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When I accidentally disturbed a wasps' nest, it was an unpleasant experience. They got everywhere - under my clothes, in my hair etc.

However, in the aftermath - since I'm not allergic to their stings - I observed that apart of some sores on many places on my skin and the racing heart, there's no real damage.

So that made me wonder. If a creature either couldn't feel the stings, or just decided to poke the nest without destroying them regardless of the stinging, would the wasps just give up eventually?

What I mean is, if I just took a stick and poked the entrance ignoring any pain, would they keep stinging until they exhausted themselves to death, or would they just call the defence off and ignore me after a while?

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  • $\begingroup$ Every wasp acts as an individual so if you disturb a nest, all the wasps that are alarmed will empty their sting on you, that can as many stings as there are wasps. They woudn't call the defense off in any reasonable time. It's not a very rational question. Bears do destroy bee hives, but they have evolved to handle it. I disturbed a hornets nest 10 days ago in a huge black pine tree which i started climbing. Fortunately I didn't get stung by a hornet, even though I had a bike and a track near which is handy for an escape. $\endgroup$ Sep 4 '19 at 23:49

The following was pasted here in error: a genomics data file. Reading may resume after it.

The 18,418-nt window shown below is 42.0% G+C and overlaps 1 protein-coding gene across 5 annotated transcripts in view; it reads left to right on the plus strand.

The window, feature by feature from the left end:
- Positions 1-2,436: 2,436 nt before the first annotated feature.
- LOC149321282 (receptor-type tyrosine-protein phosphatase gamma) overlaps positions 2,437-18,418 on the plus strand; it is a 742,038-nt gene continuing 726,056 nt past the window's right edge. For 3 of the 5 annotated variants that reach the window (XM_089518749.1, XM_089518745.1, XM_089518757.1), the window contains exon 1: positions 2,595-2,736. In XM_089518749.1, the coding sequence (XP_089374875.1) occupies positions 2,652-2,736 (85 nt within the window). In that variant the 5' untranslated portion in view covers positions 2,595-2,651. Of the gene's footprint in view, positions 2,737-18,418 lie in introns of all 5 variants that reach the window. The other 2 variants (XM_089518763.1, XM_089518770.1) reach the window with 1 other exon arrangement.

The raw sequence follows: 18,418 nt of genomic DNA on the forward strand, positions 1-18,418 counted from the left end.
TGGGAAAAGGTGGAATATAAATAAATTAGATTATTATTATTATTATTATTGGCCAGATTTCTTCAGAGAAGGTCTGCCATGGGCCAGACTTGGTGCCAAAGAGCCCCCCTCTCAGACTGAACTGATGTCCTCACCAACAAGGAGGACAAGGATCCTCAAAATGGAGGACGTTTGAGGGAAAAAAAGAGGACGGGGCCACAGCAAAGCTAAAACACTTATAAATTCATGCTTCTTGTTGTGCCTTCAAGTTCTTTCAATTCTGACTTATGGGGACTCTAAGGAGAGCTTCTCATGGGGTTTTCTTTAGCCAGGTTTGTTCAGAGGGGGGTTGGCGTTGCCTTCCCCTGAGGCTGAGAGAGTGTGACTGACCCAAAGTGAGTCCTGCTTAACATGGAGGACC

• $\begingroup$ @com.prehensible If you keep poking and do not destroy the nest, it must end somehow. Either they exhaust themselves to death or they start to ignore you. That's what I was wondering about. $\endgroup$ Sep 5 '19 at 9:06
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Yes, but it partly depends on the wasps' perception of "threat". I have had several stings over the years, fortunately one at a time . In E TX the red wasps seem very aggressive , as often as not I do not even know where they came from when I was stung. This year I had 4 stings in 6 days , from small black wasps- something new.. I believe they were "spider wasps" as the stings were very painful and swelling lasted more than 2 days unless treated. Again , I had no idea I was near them.

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